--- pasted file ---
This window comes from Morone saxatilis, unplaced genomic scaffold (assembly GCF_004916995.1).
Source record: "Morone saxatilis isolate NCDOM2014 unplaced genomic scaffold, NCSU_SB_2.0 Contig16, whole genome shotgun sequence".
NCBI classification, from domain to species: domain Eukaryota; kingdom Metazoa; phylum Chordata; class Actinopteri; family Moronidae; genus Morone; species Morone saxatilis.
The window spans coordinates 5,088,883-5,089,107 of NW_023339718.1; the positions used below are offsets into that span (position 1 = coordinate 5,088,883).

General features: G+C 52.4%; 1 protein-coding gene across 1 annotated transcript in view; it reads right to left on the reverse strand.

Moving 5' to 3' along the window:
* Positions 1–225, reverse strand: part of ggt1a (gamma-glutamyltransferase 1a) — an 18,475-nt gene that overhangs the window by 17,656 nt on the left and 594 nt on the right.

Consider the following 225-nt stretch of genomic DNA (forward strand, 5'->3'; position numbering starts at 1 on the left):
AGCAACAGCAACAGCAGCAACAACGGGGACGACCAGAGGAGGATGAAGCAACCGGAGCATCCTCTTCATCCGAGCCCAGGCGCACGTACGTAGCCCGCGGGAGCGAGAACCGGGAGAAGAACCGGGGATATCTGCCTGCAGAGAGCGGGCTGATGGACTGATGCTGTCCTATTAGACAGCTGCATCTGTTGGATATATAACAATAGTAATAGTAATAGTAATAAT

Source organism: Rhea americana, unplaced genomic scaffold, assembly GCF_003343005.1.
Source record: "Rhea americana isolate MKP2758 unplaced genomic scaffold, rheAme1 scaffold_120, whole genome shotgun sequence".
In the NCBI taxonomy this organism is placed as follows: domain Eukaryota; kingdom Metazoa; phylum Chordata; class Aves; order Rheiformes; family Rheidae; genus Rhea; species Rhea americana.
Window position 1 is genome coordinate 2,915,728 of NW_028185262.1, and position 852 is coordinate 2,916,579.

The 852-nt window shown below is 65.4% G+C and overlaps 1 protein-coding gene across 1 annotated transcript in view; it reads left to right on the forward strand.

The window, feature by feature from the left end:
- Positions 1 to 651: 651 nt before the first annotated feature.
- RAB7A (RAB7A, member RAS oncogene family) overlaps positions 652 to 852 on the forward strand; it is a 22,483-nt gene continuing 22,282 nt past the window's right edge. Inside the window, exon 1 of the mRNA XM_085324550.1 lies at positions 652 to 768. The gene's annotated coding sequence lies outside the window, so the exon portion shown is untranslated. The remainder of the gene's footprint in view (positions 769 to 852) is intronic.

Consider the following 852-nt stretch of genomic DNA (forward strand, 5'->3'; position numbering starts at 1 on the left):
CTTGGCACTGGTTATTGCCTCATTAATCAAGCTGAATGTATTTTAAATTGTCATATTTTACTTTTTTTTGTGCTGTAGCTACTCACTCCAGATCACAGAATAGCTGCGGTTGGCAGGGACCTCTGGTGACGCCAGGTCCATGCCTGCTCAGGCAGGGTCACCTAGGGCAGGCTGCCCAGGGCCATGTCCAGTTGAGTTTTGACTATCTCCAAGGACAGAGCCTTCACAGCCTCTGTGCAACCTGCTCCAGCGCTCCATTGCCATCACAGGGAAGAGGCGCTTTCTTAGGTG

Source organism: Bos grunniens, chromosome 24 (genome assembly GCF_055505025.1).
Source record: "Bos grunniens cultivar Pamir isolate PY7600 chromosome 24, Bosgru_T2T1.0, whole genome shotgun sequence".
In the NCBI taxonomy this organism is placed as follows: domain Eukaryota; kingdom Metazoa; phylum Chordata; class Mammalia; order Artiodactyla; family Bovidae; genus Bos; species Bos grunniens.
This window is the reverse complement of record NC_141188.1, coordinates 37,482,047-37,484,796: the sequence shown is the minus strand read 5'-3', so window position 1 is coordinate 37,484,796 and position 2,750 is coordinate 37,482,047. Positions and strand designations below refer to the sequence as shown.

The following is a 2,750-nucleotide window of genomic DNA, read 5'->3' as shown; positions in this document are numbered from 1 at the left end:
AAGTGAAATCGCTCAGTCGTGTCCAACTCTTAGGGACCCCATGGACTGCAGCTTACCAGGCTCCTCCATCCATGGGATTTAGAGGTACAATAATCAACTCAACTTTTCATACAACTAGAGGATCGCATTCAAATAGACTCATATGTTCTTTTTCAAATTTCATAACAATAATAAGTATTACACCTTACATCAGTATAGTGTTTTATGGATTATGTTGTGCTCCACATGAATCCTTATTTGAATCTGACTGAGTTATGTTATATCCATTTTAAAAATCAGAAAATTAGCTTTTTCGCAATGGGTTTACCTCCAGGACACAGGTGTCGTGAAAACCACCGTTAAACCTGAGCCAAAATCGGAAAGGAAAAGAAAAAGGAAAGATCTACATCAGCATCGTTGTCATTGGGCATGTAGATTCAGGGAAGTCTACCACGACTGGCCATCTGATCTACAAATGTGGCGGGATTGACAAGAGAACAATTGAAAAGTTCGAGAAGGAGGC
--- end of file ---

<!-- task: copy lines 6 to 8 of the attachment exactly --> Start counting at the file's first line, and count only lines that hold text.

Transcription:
Moving 5' to 3' along the window:
* Positions 1–225, reverse strand: part of ggt1a (gamma-glutamyltransferase 1a) — an 18,475-nt gene that overhangs the window by 17,656 nt on the left and 594 nt on the right.

Consider the following 225-nt stretch of genomic DNA (forward strand, 5'->3'; position numbering starts at 1 on the left):